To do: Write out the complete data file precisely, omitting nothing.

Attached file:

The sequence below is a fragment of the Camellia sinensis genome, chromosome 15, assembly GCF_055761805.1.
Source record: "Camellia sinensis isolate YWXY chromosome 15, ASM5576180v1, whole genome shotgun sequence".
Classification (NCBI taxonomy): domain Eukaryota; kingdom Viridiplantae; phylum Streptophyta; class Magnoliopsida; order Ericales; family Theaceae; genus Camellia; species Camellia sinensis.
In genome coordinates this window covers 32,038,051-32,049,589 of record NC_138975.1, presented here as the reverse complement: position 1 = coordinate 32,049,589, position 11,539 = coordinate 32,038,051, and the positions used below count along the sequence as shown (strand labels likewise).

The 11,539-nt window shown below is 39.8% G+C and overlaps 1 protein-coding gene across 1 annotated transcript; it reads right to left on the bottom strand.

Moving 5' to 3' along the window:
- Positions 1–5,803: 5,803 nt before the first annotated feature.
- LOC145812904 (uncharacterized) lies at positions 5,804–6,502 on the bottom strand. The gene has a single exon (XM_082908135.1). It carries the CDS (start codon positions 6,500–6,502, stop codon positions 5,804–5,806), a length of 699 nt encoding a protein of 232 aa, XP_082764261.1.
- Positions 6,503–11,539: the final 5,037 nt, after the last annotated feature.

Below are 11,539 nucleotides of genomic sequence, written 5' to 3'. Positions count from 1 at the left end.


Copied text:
The sequence below is a fragment of the Camellia sinensis genome, chromosome 15, assembly GCF_055761805.1.
Source record: "Camellia sinensis isolate YWXY chromosome 15, ASM5576180v1, whole genome shotgun sequence".
Classification (NCBI taxonomy): domain Eukaryota; kingdom Viridiplantae; phylum Streptophyta; class Magnoliopsida; order Ericales; family Theaceae; genus Camellia; species Camellia sinensis.
In genome coordinates this window covers 32,038,051-32,049,589 of record NC_138975.1, presented here as the reverse complement: position 1 = coordinate 32,049,589, position 11,539 = coordinate 32,038,051, and the positions used below count along the sequence as shown (strand labels likewise).

The 11,539-nt window shown below is 39.8% G+C and overlaps 1 protein-coding gene across 1 annotated transcript; it reads right to left on the bottom strand.

Moving 5' to 3' along the window:
- Positions 1–5,803: 5,803 nt before the first annotated feature.
- LOC145812904 (uncharacterized) lies at positions 5,804–6,502 on the bottom strand. The gene has a single exon (XM_082908135.1). It carries the CDS (start codon positions 6,500–6,502, stop codon positions 5,804–5,806), a length of 699 nt encoding a protein of 232 aa, XP_082764261.1.
- Positions 6,503–11,539: the final 5,037 nt, after the last annotated feature.

Below are 11,539 nucleotides of genomic sequence, written 5' to 3'. Positions count from 1 at the left end.